- Insurance is something you buy before you need it. Make sure you sit down with an insurance professional, as well as a financial professional, to sort out the options that are right for your situation. Term life (low cost, good coverage, but the policy will expire), universal life (lower coverage and more expensive than term, but allows for a cash component), and whole life (most expensive of the three, but provides coverage for your entire life) are three options that you should consider.
- Giving back doesn’t have to involve dollars. Just because your paycheck may not allow you to give large donations doesn’t mean you can’t do something for your favorite charitable and social causes. By giving back your time instead money, it can help you stay on budget, while also giving you a greater understanding and sense of contribution to the cause you’re helping.
Your next steps
Now that you have an idea of what to do, the next step is simply doing it. And if you need help, seek it out.
At Scarborough, this is exactly what we do. We can help you get on your way to saving for retirement, no matter where you live, and for as little as a dollar a day.
- We’re personal – Your individual advisor helps you develop your personalized strategy for saving.
- We help you earn more – Our clients contribute 4% more, on average, than typical 401(k) savers.
- We help you keep your money where it is – You can get advice from us without having to move money out of your existing 401(k), and changes can be made using the tools that your employer has already provided.
- We’re thorough – We don’t just look at your income. We look at your hopes, goals, and risk tolerance, then develop a personalized investment strategy. We consistently review your goals and risk tolerance, contact you to discuss your plan and rebalance your portfolio if needed, and provide unlimited access to your advisor.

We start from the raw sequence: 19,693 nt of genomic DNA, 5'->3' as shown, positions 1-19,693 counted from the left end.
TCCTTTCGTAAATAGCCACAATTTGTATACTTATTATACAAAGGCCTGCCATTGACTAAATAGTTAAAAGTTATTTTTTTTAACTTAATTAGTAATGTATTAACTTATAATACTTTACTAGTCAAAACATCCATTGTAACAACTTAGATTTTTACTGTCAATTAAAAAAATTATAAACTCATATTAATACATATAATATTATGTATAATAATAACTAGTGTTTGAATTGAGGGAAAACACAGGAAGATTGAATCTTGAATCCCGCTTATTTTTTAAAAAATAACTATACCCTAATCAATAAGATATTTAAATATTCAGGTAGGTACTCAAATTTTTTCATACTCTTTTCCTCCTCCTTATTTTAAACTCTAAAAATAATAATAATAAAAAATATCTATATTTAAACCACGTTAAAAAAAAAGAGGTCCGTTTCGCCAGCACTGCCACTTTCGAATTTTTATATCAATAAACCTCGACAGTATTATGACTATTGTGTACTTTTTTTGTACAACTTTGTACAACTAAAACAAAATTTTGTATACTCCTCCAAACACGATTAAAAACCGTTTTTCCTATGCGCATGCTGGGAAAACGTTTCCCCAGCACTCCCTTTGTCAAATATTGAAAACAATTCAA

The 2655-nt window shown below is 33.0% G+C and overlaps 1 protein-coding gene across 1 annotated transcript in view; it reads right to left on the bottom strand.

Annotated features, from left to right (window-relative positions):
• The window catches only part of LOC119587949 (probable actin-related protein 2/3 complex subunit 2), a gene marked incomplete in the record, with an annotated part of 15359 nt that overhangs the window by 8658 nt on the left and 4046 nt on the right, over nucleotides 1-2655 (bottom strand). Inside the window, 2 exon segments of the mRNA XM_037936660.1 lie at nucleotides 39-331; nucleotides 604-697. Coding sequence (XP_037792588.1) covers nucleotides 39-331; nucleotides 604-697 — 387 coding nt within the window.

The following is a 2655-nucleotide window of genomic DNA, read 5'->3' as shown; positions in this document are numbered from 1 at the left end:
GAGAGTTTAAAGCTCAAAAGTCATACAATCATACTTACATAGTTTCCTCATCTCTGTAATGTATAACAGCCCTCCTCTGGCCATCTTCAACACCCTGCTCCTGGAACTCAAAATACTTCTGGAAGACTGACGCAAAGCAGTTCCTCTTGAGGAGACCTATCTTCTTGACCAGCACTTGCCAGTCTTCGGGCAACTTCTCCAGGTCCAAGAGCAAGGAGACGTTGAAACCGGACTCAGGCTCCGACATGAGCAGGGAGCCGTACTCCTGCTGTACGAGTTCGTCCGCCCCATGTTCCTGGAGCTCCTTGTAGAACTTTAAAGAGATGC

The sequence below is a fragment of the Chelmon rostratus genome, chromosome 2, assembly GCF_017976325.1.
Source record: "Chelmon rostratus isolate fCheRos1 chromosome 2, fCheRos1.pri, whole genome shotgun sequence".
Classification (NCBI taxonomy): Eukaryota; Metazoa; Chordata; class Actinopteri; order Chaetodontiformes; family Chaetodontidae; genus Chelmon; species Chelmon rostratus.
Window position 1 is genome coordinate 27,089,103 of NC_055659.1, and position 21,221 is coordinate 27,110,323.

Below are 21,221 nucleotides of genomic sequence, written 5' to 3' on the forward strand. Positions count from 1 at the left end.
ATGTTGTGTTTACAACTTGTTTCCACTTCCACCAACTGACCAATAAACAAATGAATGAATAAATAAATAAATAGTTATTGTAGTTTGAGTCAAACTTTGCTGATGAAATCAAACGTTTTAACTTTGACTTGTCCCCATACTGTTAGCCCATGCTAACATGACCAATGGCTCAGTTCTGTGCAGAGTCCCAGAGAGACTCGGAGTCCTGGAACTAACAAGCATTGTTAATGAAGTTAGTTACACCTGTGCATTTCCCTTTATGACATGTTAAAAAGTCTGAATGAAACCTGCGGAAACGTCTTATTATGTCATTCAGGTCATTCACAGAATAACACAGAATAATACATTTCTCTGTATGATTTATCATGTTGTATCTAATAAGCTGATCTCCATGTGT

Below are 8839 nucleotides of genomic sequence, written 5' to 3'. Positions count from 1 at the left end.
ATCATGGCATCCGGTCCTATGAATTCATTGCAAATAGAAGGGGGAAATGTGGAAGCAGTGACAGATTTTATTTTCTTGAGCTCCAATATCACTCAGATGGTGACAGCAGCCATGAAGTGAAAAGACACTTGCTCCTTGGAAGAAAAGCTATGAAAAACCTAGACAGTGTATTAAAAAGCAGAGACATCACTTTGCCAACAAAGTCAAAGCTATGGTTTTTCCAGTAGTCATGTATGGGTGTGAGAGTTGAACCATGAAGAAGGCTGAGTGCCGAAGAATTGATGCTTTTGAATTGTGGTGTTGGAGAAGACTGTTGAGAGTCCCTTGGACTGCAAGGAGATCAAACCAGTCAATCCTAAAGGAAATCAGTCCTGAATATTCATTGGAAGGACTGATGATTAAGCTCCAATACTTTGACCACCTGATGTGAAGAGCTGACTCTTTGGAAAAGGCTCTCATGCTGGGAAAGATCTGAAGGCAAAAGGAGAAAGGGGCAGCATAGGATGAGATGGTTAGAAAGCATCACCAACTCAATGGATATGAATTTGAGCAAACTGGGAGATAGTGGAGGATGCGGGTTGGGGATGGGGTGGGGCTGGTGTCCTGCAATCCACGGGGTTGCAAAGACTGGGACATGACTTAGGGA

If this sounds good to you, visit us as www.scmadvice.com or give us a call to learn more about our 401(k) management program. Your future self will thank you for it – trust us.
Securities offered through SII Investments, Inc. (SII), Member FINRA, SIPC. Advisory Services offered through Scarborough Capital Management (SCM), a Registered Investment Advisor. SII & SCM are separate companies. Please consult with your representative to confirm on which company’s behalf services are being provided. Neither SII nor SCM provide tax or legal advice.
Opinions, estimates, forecasts and statements of financial market trends that are based on current market conditions constitute our judgment and are subject to change without notice.
This material is for information purposes only and is not intended as an offer or solicitation with respect to the purchase or sale of any security.
Investing involves risk including the potential loss of principal. No investment strategy can guarantee a profit or protect against loss in periods of declining values. Past performance does not guarantee future results. Diversification and asset allocation do not guarantee positive results. Loss, including loss of principal may result.
Investors should consider carefully the investment objectives, risks, charges, and expenses of the municipal fund before investing. This, as well as other important information, is contained in the official statement. Please read it carefully before investing or sending money. Withdrawals for non-qualified expenses may be subject to additional penalties and taxes. Consult your tax advisor regarding the state and federal consequences of the investment. Participation in a 529 Plan does not guarantee that the contributions and investment return will be sufficient to cover future higher education expenses. Investment involve risk and you may incur a profit or a loss.